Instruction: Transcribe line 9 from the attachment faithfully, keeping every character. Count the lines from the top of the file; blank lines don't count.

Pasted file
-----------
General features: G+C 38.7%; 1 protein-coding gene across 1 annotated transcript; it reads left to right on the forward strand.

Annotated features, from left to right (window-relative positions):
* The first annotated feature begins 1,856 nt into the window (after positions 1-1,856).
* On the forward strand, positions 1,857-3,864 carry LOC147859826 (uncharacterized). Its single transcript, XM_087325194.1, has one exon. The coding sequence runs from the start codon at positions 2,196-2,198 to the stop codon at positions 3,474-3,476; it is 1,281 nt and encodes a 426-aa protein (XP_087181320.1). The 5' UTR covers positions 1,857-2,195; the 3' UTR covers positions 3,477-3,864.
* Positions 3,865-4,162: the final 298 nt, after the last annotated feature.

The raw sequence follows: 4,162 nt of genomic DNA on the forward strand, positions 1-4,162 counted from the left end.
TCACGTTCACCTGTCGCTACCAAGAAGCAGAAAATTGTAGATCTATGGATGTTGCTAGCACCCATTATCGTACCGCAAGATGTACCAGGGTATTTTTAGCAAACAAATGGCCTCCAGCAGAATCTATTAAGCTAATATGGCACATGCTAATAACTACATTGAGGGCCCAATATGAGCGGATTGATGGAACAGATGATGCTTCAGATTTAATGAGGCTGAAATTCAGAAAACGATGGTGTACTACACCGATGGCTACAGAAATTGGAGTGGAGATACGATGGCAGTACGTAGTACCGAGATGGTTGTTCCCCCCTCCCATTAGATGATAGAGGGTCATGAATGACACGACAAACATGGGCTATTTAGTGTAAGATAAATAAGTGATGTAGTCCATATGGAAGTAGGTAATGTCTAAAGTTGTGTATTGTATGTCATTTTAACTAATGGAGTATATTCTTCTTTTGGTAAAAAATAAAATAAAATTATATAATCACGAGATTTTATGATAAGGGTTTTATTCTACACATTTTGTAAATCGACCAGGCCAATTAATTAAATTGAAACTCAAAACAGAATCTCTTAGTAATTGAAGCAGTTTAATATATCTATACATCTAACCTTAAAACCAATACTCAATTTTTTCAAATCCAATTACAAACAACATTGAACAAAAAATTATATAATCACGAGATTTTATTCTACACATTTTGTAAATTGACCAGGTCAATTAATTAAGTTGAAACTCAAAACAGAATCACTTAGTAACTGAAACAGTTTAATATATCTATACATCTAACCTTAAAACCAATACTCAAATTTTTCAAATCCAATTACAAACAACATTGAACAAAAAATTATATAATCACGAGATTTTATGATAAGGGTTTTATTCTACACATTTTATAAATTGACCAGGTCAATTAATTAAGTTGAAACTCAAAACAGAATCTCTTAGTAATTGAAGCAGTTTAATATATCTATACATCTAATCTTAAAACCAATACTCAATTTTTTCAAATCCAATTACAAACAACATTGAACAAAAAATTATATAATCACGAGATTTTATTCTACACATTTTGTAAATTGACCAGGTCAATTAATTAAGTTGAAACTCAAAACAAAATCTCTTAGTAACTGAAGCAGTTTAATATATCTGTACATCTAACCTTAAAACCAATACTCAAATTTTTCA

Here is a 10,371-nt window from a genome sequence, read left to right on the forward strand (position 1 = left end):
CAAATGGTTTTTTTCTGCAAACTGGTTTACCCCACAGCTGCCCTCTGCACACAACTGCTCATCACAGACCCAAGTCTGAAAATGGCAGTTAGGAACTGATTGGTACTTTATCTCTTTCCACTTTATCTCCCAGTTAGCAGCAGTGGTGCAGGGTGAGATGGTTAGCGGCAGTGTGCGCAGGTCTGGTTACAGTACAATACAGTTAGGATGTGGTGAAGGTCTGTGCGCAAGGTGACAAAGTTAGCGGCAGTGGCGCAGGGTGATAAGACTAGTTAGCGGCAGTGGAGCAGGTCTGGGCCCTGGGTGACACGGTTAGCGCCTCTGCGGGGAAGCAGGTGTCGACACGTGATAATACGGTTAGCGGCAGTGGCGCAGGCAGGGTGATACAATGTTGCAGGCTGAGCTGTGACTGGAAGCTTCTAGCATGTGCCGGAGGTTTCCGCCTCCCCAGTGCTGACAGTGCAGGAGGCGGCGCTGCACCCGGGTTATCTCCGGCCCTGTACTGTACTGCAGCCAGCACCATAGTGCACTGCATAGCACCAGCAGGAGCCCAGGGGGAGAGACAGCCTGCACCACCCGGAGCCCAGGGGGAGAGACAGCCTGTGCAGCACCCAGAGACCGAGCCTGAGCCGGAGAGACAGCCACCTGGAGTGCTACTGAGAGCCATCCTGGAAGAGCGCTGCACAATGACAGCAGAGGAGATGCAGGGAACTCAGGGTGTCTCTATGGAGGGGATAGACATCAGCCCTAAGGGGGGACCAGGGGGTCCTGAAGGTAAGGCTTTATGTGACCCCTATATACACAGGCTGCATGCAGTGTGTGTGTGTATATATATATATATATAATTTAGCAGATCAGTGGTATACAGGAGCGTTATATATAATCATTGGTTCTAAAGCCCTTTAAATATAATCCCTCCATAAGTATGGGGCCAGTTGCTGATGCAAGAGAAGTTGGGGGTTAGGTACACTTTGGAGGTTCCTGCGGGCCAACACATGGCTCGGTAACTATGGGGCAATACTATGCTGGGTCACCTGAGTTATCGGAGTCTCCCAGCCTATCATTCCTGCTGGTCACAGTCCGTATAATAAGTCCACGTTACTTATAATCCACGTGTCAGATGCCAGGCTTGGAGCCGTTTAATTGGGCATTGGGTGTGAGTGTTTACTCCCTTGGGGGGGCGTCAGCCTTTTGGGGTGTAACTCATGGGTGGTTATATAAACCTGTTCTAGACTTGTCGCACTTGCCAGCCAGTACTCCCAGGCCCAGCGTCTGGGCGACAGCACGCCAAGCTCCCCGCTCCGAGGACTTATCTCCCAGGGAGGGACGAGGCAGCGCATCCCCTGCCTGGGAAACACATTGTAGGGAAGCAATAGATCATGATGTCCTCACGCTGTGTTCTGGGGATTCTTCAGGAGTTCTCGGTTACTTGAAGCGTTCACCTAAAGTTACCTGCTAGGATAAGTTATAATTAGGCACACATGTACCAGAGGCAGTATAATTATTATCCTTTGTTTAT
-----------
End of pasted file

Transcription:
CAAATGGTTTTTTTCTGCAAACTGGTTTACCCCACAGCTGCCCTCTGCACACAACTGCTCATCACAGACCCAAGTCTGAAAATGGCAGTTAGGAACTGATTGGTACTTTATCTCTTTCCACTTTATCTCCCAGTTAGCAGCAGTGGTGCAGGGTGAGATGGTTAGCGGCAGTGTGCGCAGGTCTGGTTACAGTACAATACAGTTAGGATGTGGTGAAGGTCTGTGCGCAAGGTGACAAAGTTAGCGGCAGTGGCGCAGGGTGATAAGACTAGTTAGCGGCAGTGGAGCAGGTCTGGGCCCTGGGTGACACGGTTAGCGCCTCTGCGGGGAAGCAGGTGTCGACACGTGATAATACGGTTAGCGGCAGTGGCGCAGGCAGGGTGATACAATGTTGCAGGCTGAGCTGTGACTGGAAGCTTCTAGCATGTGCCGGAGGTTTCCGCCTCCCCAGTGCTGACAGTGCAGGAGGCGGCGCTGCACCCGGGTTATCTCCGGCCCTGTACTGTACTGCAGCCAGCACCATAGTGCACTGCATAGCACCAGCAGGAGCCCAGGGGGAGAGACAGCCTGCACCACCCGGAGCCCAGGGGGAGAGACAGCCTGTGCAGCACCCAGAGACCGAGCCTGAGCCGGAGAGACAGCCACCTGGAGTGCTACTGAGAGCCATCCTGGAAGAGCGCTGCACAATGACAGCAGAGGAGATGCAGGGAACTCAGGGTGTCTCTATGGAGGGGATAGACATCAGCCCTAAGGGGGGACCAGGGGGTCCTGAAGGTAAGGCTTTATGTGACCCCTATATACACAGGCTGCATGCAGTGTGTGTGTGTATATATATATATATATAATTTAGCAGATCAGTGGTATACAGGAGCGTTATATATAATCATTGGTTCTAAAGCCCTTTAAATATAATCCCTCCATAAGTATGGGGCCAGTTGCTGATGCAAGAGAAGTTGGGGGTTAGGTACACTTTGGAGGTTCCTGCGGGCCAACACATGGCTCGGTAACTATGGGGCAATACTATGCTGGGTCACCTGAGTTATCGGAGTCTCCCAGCCTATCATTCCTGCTGGTCACAGTCCGTATAATAAGTCCACGTTACTTATAATCCACGTGTCAGATGCCAGGCTTGGAGCCGTTTAATTGGGCATTGGGTGTGAGTGTTTACTCCCTTGGGGGGGCGTCAGCCTTTTGGGGTGTAACTCATGGGTGGTTATATAAACCTGTTCTAGACTTGTCGCACTTGCCAGCCAGTACTCCCAGGCCCAGCGTCTGGGCGACAGCACGCCAAGCTCCCCGCTCCGAGGACTTATCTCCCAGGGAGGGACGAGGCAGCGCATCCCCTGCCTGGGAAACACATTGTAGGGAAGCAATAGATCATGATGTCCTCACGCTGTGTTCTGGGGATTCTTCAGGAGTTCTCGGTTACTTGAAGCGTTCACCTAAAGTTACCTGCTAGGATAAGTTATAATTAGGCACACATGTACCAGAGGCAGTATAATTATTATCCTTTGTTTAT